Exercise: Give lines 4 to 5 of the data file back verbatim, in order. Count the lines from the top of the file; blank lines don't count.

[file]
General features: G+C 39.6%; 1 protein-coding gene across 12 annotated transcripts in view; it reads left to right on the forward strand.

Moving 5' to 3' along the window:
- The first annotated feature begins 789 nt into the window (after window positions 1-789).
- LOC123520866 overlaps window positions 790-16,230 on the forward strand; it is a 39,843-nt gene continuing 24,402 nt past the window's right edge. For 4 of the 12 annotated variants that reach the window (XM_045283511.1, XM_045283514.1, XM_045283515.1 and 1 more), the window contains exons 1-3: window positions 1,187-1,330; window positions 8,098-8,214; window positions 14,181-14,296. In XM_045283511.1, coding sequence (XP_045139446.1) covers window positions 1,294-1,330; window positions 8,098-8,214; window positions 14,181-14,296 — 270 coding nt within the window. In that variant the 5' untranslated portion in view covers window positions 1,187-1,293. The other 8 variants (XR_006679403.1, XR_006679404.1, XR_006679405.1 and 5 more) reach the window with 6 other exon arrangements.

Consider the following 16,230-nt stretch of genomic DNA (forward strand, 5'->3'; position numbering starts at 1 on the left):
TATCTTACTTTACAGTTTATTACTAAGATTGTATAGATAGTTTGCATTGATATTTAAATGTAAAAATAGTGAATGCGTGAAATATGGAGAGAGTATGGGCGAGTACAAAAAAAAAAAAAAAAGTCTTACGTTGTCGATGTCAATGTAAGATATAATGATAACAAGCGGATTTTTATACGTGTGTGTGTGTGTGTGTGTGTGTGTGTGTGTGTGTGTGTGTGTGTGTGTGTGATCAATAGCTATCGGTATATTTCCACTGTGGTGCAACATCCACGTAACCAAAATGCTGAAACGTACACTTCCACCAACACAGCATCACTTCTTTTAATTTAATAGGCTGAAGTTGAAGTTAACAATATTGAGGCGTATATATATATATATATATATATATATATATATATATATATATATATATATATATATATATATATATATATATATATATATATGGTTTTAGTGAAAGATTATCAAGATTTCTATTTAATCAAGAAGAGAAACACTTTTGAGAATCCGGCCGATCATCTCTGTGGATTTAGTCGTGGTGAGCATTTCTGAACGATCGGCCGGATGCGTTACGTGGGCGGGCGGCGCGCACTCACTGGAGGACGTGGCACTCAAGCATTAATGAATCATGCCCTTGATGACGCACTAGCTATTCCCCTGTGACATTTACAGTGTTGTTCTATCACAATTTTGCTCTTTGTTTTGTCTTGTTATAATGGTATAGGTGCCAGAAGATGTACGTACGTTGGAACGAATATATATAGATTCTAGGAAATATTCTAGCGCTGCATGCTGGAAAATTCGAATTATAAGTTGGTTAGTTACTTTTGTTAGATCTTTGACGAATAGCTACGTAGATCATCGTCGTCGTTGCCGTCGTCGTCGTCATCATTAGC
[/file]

- LOC123520866 overlaps window positions 790-16,230 on the forward strand; it is a 39,843-nt gene continuing 24,402 nt past the window's right edge. For 4 of the 12 annotated variants that reach the window (XM_045283511.1, XM_045283514.1, XM_045283515.1 and 1 more), the window contains exons 1-3: window positions 1,187-1,330; window positions 8,098-8,214; window positions 14,181-14,296. In XM_045283511.1, coding sequence (XP_045139446.1) covers window positions 1,294-1,330; window positions 8,098-8,214; window positions 14,181-14,296 — 270 coding nt within the window. In that variant the 5' untranslated portion in view covers window positions 1,187-1,293. The other 8 variants (XR_006679403.1, XR_006679404.1, XR_006679405.1 and 5 more) reach the window with 6 other exon arrangements.

Consider the following 16,230-nt stretch of genomic DNA (forward strand, 5'->3'; position numbering starts at 1 on the left):